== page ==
Business News

Farm to Dinner Table A potential partnership between Acadiana Food Hub and Waitr could be the breakthrough conscientious consumers have been waiting for.

by Nick Mouledous

There’s been a potential new development in Zack McMath’s vision for connecting local farmers with the hungry populace: delivery.

There’s been a potential new development in Zack McMath’s vision for connecting local farmers with the hungry populace: delivery.

In an April story, “Lowering the Cost of Buying Local,” ABiz covered McMath’s burgeoning Acadiana Food Hub on the northside. By providing turnkey consulting and storage services for Acadiana-area farmers and independent vendors, the food hub aims to break down many of the typical barriers to entry in the agriculture business. The operation has expanded to include sister DBAs Acadiana Commissary Kitchen, which provides certified kitchen space for mobile vendors, and Acadiana Incubator Kitchen, which serves to facilitate the development of new value-added products.

In keeping with the philosophy of making locally grown produce available directly to consumers, McMath is in preliminary talks with restaurant delivery service Waitr to take this vision to its logical extreme — home delivery of produce grown right here in our community.

“I attended a live interview between Zachary Barker of Opportunity Machine and Chris Meaux, the creator of Waitr App, about Chris’ plans for the future of the app development company,” McMath tells ABiz. “Chris mentioned they had considered incorporating virtual grocery stores that would allow products to be ordered and delivered to the home or office. This really got my wheels turning as to the potential for interface with produce aggregation. This would be the perfect way to help small producers and artisans grow their market.”

Lake Charles-based Waitr, which recently announced a major expansion of its Lafayette operations and plans to create 100 direct jobs, has quickly established itself as an in-demand service in the markets it serves. While the concept of a food hub is already uncharted territory in Louisiana, McMath sees home delivery as a piece of the puzzle he didn’t even realize he was missing.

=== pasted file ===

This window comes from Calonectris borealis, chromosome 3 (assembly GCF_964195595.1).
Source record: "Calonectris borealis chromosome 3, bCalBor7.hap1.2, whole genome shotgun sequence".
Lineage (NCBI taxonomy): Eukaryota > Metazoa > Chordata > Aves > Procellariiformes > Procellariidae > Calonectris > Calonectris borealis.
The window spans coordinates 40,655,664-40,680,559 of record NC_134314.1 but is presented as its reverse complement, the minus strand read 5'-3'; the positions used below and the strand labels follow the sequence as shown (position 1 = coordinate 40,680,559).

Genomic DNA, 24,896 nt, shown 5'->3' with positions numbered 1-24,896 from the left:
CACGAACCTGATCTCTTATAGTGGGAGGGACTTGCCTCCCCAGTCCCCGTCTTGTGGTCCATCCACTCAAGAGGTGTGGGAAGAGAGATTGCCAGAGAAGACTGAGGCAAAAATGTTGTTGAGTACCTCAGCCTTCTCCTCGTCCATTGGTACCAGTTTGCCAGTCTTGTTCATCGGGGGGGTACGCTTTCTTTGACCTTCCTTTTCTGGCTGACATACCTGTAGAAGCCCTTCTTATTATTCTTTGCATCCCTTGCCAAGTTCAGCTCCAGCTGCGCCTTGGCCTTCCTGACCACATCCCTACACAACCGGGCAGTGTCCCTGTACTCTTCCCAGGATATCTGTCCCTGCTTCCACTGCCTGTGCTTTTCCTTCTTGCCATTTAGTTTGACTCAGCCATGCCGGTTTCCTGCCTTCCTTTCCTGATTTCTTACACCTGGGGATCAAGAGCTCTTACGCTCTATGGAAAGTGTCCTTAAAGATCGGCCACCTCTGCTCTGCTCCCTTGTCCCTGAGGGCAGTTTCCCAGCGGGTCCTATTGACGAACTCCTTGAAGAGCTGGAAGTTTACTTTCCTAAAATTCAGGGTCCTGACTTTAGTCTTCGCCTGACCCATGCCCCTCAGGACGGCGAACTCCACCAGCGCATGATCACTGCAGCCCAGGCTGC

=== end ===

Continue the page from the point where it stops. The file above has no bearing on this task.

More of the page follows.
It’s important to note that the two companies are still in the formative stages and haven’t yet reached an agreement, but both are excited about the potential collaboration. In McMath’s rapidly evolving vision, Waitr would be a mechanism to get locally grown produce directly into the hands of consumers as an integral part of a “virtual farmer’s market.”

A partnership between the delivery company and the Acadiana Food Hub would complete the value chain from farmers all the way down to end users. No longer would people have to wait until the weekly farmer’s market of their choosing to get their hands on that coveted local produce — they’d simply browse the available goods from their phones, place the order, and have their groceries delivered within minutes.

Waitr could also help spin up experiments in new restaurant concepts. Consider the high costs of opening a restaurant — the property, the inventory and the marketing just to name a few. In McMath’s vision, an aspiring restaurateur could rent space to spin up a new kind of pop-up dinner in the form of a virtual restaurant. For a few nights per week, the chef would do his cooking in the legally required commissary. He’d flip a switch within the Waitr software to signal to the public that the restaurant was available on a given night (presumably with some solid word-of-mouth backing it up.) Then, people could order the full menu for delivery directly from Acadiana Commissary Kitchen.

A successful few weekends via Waitr could help an entrepreneur make a good business case for his concept to a lender. “This would enable a perspective restaurateur to test his concept before a huge investment and maybe gain some credit they could leverage into their own location in the future, without the upfront risk of a full restaurant build out and lease,” McMath says.

Failure via this model would be much cheaper than going all-in and opening a restaurant. It could be a simple way for budding chefs to prove out their offerings in Lafayette, one of the most crowded culinary marketplaces in the world.

McMath sees his burgeoning operation as breaking down barriers to entry for farmers and artisans. The emerging professionals of today are increasingly dissuaded from the traditional corporate path, and self-reliance and entrepreneurship are now paramount values among young people.

As more determined visionaries strike out on their own in culinary and agricultural venues, the Acadiana Food Hub will nurture emerging business owners and serve as a launch pad for the next homegrown batch of big ideas.